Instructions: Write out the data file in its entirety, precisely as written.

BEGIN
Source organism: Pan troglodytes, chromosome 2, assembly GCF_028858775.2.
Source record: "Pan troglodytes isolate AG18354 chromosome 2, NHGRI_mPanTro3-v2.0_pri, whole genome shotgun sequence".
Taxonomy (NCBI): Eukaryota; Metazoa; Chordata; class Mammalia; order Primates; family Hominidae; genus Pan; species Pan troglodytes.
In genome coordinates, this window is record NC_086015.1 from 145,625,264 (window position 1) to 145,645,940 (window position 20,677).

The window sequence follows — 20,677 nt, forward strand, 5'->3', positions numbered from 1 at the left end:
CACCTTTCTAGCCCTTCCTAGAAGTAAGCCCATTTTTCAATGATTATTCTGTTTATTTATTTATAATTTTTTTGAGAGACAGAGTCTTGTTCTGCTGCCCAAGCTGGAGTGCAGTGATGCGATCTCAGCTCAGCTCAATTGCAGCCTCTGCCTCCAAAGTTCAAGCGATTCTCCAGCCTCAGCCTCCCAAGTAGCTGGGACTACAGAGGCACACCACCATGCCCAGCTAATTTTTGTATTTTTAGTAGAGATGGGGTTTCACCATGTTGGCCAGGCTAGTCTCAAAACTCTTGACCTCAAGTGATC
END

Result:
Source organism: Pan troglodytes, chromosome 2, assembly GCF_028858775.2.
Source record: "Pan troglodytes isolate AG18354 chromosome 2, NHGRI_mPanTro3-v2.0_pri, whole genome shotgun sequence".
Taxonomy (NCBI): Eukaryota; Metazoa; Chordata; class Mammalia; order Primates; family Hominidae; genus Pan; species Pan troglodytes.
In genome coordinates, this window is record NC_086015.1 from 145,625,264 (window position 1) to 145,645,940 (window position 20,677).

The window sequence follows — 20,677 nt, forward strand, 5'->3', positions numbered from 1 at the left end:
CACCTTTCTAGCCCTTCCTAGAAGTAAGCCCATTTTTCAATGATTATTCTGTTTATTTATTTATAATTTTTTTGAGAGACAGAGTCTTGTTCTGCTGCCCAAGCTGGAGTGCAGTGATGCGATCTCAGCTCAGCTCAATTGCAGCCTCTGCCTCCAAAGTTCAAGCGATTCTCCAGCCTCAGCCTCCCAAGTAGCTGGGACTACAGAGGCACACCACCATGCCCAGCTAATTTTTGTATTTTTAGTAGAGATGGGGTTTCACCATGTTGGCCAGGCTAGTCTCAAAACTCTTGACCTCAAGTGATC